Covid Chronicles, Hiking Chino Hills



The stay at home order that governs all our current lives during this pandemic can be mentally disabling. I highly recommend getting out for walks or hikes for your physical health and your mental well being. This is California so even the governor recommends a little daily exercise. Here, in Orange County, most of the hiking trails were reopened after around the third week of the order. Now, they’re all open. The trails can get crowded during the weekend so I continue to hike during the week day.




Chino Hills State Park is just a five minute drive from my house so it’s one that I hike often. This particular day, I would experience a low lingering fog that hugged the landscape late into the morning. I had the feeling that I might see coyotes or even a mountain lion that roam this area since the temperature was still cool. l had seen coyotes here on my prior hikes but, fortunately for me, I didn’t see either predators today. The hike started as if I was on a cloud and I could only see 100 yards in front of me. The trails here are a heavily used by mountain bikers but there are also single person trails that are prohibited for bike use. I would use two of these trails, Easy Street and Gilman trail which would take me to my objective of Gilman Peak.




The trail would be relatively flat for about a mile until I get to the start of the Gilman Trail. This is where the heavy breathing begins as you ascend to the summit of about 800 feet. For the avid hikers, it’s probably a walk in the park but it’s still a great challenge. The grass and weeds along the trail were also overgrown and the fog had yet lifted so my vision was severely hampered. I kept my head on a swivel looking for snakes and anything else that could ruin my day. I pushed myself and only took short breaks to take photos as I hiked up the trail. I reached Gilman Peak in about an hour but the fog had still clung to the hillside. I couldn’t even tell I was on top of the hill if it  wasn’t for the sign. I couldn’t see the canyon below or the apposing hillsides. Here, I rested for 10 minutes before I continued on my route.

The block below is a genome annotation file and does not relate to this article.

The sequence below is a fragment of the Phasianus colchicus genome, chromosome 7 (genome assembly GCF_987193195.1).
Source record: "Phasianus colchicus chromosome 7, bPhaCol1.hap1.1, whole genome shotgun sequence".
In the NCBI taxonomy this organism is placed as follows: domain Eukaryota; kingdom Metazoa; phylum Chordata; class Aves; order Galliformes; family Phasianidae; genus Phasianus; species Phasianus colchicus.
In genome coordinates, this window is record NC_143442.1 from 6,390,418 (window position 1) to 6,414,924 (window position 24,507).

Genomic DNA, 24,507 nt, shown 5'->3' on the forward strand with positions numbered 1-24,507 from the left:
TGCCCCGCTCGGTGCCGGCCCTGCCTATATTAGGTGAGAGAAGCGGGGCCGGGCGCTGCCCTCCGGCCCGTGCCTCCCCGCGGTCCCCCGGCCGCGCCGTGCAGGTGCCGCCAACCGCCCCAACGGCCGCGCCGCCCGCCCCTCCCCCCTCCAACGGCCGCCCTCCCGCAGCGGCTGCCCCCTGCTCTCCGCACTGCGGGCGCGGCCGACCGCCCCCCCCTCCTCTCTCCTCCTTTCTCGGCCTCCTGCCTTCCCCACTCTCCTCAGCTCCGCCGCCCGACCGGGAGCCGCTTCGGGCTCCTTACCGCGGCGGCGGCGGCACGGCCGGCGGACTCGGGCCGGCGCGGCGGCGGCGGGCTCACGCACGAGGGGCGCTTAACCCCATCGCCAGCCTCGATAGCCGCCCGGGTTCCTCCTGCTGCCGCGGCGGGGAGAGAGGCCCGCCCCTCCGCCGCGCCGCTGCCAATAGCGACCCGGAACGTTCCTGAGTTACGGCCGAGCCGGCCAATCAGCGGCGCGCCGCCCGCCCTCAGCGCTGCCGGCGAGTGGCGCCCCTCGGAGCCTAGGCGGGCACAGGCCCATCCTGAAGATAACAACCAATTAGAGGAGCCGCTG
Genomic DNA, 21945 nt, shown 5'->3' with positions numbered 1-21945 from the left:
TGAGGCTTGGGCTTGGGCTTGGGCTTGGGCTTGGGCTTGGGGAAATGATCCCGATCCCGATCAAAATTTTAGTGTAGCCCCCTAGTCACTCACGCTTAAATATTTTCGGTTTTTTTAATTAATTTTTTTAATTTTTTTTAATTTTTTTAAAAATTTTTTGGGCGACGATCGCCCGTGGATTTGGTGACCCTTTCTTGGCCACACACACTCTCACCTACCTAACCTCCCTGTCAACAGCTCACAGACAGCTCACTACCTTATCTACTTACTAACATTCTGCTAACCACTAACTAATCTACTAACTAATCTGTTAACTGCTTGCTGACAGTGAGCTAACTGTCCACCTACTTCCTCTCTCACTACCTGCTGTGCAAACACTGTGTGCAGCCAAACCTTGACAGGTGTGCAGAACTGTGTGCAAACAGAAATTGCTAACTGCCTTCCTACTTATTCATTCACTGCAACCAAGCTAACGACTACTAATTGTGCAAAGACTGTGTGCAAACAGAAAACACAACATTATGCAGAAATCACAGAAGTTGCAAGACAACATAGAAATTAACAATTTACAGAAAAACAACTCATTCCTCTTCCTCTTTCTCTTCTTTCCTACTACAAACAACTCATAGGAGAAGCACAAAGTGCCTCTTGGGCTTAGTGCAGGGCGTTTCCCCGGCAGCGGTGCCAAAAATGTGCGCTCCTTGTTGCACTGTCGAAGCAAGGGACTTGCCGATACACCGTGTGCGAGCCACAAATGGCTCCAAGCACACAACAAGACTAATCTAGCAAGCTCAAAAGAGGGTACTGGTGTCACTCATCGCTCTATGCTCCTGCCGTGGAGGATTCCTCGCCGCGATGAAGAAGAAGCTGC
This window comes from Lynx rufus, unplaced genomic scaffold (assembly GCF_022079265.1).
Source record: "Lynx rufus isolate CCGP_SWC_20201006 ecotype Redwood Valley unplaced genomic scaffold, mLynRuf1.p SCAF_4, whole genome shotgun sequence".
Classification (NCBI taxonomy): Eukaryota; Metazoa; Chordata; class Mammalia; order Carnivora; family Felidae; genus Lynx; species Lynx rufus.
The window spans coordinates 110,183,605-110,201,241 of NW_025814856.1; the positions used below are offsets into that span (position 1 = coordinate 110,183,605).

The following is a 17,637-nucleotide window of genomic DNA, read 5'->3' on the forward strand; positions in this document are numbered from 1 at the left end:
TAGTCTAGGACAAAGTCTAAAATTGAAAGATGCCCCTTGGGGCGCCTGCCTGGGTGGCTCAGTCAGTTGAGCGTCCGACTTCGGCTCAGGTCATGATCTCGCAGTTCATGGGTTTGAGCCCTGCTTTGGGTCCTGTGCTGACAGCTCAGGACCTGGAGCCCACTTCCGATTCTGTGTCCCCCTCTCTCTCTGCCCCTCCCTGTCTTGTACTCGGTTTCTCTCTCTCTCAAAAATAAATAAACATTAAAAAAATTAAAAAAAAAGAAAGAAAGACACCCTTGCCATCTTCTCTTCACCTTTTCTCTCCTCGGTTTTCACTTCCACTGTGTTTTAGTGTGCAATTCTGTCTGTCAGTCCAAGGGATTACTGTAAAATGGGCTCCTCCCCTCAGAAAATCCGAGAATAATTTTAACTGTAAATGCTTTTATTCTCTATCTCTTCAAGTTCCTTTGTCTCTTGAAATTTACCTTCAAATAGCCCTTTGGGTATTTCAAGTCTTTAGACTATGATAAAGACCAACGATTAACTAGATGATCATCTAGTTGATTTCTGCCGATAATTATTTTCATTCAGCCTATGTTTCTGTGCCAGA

I hiked along the North Ridge Trail where I didn’t have to worry about social distancing as I wouldn’t see another person along this trail. It was time to descend from this high ridge and that’s when the fog finally lifted.




The spring colors of the park was now visible. The yellow of the wild flowers sprung up from the side of the trail and ushered me forward. I could now see the green hills as I move down the path. Telegraph Trail was now my choice of path as hung a right headed back to the Easy Street Trail.




I would use this trail to make my way back to the entrance. The view would be so much different from when I started my hike. This section of the trail was unrecognizable because of the fog at the start of the hike. I looked back toward the hills behind me that were once buried in fog just a short time ago and I could now see their peeks.




As I got closer to the entrance, the end of my hike, I noticed other hikers. I used the bandana I had in my pocket as a face covering. I expected to come within just feet of these hikers but they were headed down another path. Better to be safe than sorry. As I reached the Rimcrest Trailhead, I was a little disappointed because of the fog but on the other hand I was glad it wasn’t your typical hot desert weather of Southern California.

7 miles and almost 3 hours of hiking, it was another great day outdoors during the social distancing of the pandemic. Another day well spent at a time of despair.